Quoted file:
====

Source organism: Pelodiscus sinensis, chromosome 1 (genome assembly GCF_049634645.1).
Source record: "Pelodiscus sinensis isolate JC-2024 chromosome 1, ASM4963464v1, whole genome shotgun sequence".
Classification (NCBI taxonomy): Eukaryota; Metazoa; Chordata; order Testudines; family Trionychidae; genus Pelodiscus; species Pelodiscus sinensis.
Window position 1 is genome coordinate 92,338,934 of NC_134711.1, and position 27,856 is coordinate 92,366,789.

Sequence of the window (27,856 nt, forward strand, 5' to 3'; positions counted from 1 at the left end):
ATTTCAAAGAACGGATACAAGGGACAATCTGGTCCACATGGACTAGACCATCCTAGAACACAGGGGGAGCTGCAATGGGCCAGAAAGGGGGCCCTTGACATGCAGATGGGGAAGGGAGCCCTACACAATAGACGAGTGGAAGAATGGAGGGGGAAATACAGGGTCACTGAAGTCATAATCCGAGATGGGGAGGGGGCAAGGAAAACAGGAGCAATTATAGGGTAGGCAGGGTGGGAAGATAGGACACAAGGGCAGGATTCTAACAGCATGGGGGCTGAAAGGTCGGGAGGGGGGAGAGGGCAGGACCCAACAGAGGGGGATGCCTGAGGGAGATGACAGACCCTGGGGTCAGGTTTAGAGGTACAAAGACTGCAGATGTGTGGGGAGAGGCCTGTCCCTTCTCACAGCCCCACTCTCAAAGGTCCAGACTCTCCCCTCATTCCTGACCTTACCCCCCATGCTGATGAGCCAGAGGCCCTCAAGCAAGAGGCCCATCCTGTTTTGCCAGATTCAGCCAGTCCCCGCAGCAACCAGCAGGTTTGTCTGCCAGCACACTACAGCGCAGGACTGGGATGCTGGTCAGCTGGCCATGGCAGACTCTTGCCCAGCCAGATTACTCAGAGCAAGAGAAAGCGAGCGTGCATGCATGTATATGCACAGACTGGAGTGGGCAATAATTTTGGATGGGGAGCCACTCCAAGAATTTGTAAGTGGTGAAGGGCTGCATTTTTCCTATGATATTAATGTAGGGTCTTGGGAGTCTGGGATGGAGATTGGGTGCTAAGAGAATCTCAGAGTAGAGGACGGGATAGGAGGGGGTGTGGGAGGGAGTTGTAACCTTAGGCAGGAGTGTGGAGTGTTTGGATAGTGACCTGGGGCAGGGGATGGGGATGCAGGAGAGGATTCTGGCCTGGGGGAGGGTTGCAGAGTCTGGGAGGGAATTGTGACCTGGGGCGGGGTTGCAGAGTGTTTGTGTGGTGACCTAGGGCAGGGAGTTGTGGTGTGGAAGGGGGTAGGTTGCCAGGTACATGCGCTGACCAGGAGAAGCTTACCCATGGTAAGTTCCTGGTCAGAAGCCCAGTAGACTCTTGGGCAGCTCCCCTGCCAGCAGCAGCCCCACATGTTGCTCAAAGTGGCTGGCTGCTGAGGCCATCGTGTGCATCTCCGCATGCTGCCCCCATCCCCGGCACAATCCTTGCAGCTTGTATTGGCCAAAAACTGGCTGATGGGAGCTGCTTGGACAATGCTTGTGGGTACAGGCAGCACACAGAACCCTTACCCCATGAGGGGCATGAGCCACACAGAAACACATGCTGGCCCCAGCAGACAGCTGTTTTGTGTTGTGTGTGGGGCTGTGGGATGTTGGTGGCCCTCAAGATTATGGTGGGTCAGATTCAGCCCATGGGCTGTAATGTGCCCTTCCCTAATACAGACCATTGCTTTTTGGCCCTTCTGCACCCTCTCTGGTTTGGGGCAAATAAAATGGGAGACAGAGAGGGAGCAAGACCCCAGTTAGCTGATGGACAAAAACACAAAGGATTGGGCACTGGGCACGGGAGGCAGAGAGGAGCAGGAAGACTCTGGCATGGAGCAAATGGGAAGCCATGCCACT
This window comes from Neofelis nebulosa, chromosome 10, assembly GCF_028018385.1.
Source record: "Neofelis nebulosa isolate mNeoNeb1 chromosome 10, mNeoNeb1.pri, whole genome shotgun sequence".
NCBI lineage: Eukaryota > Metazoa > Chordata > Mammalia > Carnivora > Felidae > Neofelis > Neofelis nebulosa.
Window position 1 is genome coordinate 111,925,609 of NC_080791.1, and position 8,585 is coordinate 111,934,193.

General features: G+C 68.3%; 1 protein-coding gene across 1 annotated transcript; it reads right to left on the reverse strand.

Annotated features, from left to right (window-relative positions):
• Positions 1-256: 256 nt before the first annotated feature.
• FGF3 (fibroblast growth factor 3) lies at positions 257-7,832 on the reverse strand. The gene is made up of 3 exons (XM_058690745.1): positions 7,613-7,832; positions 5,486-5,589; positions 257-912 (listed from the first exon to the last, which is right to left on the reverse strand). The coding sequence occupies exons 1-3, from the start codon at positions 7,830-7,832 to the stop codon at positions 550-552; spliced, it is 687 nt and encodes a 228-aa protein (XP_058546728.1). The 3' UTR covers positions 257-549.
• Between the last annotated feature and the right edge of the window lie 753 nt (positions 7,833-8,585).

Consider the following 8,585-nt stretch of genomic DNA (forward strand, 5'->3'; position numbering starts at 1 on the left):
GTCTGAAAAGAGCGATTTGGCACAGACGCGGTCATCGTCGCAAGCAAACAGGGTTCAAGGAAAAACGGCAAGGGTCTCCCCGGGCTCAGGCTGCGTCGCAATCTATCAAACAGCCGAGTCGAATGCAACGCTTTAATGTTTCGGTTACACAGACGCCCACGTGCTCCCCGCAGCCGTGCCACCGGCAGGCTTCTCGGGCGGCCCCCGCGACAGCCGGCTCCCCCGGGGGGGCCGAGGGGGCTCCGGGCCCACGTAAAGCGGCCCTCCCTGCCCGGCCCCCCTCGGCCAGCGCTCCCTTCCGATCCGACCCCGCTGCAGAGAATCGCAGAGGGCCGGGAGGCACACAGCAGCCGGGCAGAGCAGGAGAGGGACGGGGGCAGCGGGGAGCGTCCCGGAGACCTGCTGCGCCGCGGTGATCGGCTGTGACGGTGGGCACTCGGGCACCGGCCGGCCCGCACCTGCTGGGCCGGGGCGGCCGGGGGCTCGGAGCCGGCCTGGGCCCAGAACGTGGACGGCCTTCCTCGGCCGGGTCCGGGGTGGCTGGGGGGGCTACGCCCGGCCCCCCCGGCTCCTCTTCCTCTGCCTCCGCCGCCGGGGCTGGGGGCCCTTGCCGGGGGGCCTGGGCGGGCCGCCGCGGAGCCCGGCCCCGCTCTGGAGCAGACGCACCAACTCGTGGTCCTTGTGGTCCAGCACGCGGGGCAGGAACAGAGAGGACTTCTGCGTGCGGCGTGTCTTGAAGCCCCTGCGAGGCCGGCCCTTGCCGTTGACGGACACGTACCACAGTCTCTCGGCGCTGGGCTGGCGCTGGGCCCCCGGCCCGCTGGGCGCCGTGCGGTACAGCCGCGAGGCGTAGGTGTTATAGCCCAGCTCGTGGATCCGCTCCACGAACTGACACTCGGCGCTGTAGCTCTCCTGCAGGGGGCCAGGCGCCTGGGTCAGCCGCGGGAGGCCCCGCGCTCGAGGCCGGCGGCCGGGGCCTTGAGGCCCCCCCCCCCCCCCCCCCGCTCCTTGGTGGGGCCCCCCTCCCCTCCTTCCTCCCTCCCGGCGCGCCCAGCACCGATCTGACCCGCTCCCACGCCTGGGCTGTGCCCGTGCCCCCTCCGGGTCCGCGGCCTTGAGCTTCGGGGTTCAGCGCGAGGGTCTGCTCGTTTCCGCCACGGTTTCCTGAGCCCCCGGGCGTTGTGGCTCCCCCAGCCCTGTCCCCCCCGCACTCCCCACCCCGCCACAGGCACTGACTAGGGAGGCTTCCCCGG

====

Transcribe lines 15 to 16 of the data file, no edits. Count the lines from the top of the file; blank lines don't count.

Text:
• Between the last annotated feature and the right edge of the window lie 753 nt (positions 7,833-8,585).

Consider the following 8,585-nt stretch of genomic DNA (forward strand, 5'->3'; position numbering starts at 1 on the left):